This is a 19th century American Mount Washington peach blow art glass vase. The date is circa 1885.
The shape of the vase is a round foot, a lower round belly, a long cylindrical neck and a flared mouth. The height is about 5 ½" and the bottom is about 3".
The glass is an opaque pink through the neck and shades to a lighter color, tinged with blue, at the belly. If you peer inside the vase while holding it, you can't see through the glass of the neck, but you can see your fingers through the glass of the belly. There is only one layer of glass. The tinge of blue is the signature of peach blow, and it is faint on this vase, however it is there, and more pronounced if the glass is held next to a block of blue color.
The outside of the vase has a matte finish. The inside of the vase is glossy.
The hand painted decoration is professionally painted. Mount Washington produced most of their peach blow undecorated, however they did decorate some, and it makes it difficult to tell in later years if the decoration was done within the company or outside of the company. I have no way of telling.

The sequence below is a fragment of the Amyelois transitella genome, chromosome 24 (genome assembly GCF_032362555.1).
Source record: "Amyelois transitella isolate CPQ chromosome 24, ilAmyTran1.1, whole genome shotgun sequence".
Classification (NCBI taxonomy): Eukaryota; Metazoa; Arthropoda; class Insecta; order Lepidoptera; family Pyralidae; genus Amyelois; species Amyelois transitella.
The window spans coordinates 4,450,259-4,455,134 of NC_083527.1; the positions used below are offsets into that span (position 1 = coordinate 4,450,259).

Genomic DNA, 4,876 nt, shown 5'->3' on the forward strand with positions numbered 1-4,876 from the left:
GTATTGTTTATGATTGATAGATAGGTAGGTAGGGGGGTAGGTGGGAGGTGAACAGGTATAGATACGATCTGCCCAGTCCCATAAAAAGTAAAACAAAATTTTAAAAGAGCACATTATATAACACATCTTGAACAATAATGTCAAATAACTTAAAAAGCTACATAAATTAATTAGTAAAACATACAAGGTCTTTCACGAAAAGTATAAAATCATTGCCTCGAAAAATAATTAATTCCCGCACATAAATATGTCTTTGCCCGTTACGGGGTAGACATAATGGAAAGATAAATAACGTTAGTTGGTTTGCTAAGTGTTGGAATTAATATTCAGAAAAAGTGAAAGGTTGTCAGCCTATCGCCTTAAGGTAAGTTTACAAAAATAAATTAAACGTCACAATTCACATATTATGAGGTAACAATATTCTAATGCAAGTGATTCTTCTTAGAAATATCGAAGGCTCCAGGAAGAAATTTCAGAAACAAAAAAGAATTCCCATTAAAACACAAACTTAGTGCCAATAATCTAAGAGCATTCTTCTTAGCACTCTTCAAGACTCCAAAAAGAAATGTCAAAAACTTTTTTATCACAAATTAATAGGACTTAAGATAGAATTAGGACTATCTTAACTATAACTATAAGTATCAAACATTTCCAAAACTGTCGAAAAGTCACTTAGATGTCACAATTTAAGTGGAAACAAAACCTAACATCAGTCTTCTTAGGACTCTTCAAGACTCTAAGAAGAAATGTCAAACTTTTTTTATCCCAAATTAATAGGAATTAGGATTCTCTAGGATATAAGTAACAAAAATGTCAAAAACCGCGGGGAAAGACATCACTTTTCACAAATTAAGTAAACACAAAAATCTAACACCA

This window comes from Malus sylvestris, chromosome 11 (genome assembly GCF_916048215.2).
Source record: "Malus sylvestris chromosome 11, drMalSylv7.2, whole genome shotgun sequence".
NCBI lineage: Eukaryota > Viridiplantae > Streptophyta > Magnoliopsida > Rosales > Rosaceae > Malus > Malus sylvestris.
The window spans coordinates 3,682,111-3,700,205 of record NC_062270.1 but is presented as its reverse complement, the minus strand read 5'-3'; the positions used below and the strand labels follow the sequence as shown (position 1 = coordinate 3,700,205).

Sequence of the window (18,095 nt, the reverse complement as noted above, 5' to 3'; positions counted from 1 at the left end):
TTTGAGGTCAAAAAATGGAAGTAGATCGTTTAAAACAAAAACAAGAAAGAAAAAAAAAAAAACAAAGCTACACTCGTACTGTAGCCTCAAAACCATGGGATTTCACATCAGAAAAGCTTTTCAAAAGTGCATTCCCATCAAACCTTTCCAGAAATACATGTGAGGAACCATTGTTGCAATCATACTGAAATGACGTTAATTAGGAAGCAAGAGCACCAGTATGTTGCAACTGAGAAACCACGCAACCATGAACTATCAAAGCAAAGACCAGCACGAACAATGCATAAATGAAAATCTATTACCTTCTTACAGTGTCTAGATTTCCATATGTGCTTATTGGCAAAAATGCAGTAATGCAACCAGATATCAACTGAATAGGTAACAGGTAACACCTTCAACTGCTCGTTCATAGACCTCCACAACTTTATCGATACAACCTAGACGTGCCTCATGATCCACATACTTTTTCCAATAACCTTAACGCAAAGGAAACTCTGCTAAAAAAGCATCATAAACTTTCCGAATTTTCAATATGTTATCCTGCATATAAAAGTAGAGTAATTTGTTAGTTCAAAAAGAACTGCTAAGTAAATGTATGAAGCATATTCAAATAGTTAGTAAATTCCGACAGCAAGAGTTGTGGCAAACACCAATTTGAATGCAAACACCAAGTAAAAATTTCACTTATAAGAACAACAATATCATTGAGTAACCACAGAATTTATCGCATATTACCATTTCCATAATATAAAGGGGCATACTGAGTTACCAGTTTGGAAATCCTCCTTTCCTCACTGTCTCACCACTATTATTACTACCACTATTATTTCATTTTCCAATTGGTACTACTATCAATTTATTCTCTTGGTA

The painting is done with actual paint versus raised enamel, and in shades of brown, similar to the designs of Thomas Webb. There is a band of a morning glory type of flower around the lower neck. On the bottom and the neck are painted song birds in exquisite detail; the birds are perched on branches that have small blossoms. On the neck are painted the silhouette of birds in flight in the distance.
There was a gold trim on the rim and foot that is mostly worn away due to age.
The pontil is round, indented and polished smooth.
The bottom shows some age wear. There are no nicks, chips or cracks.
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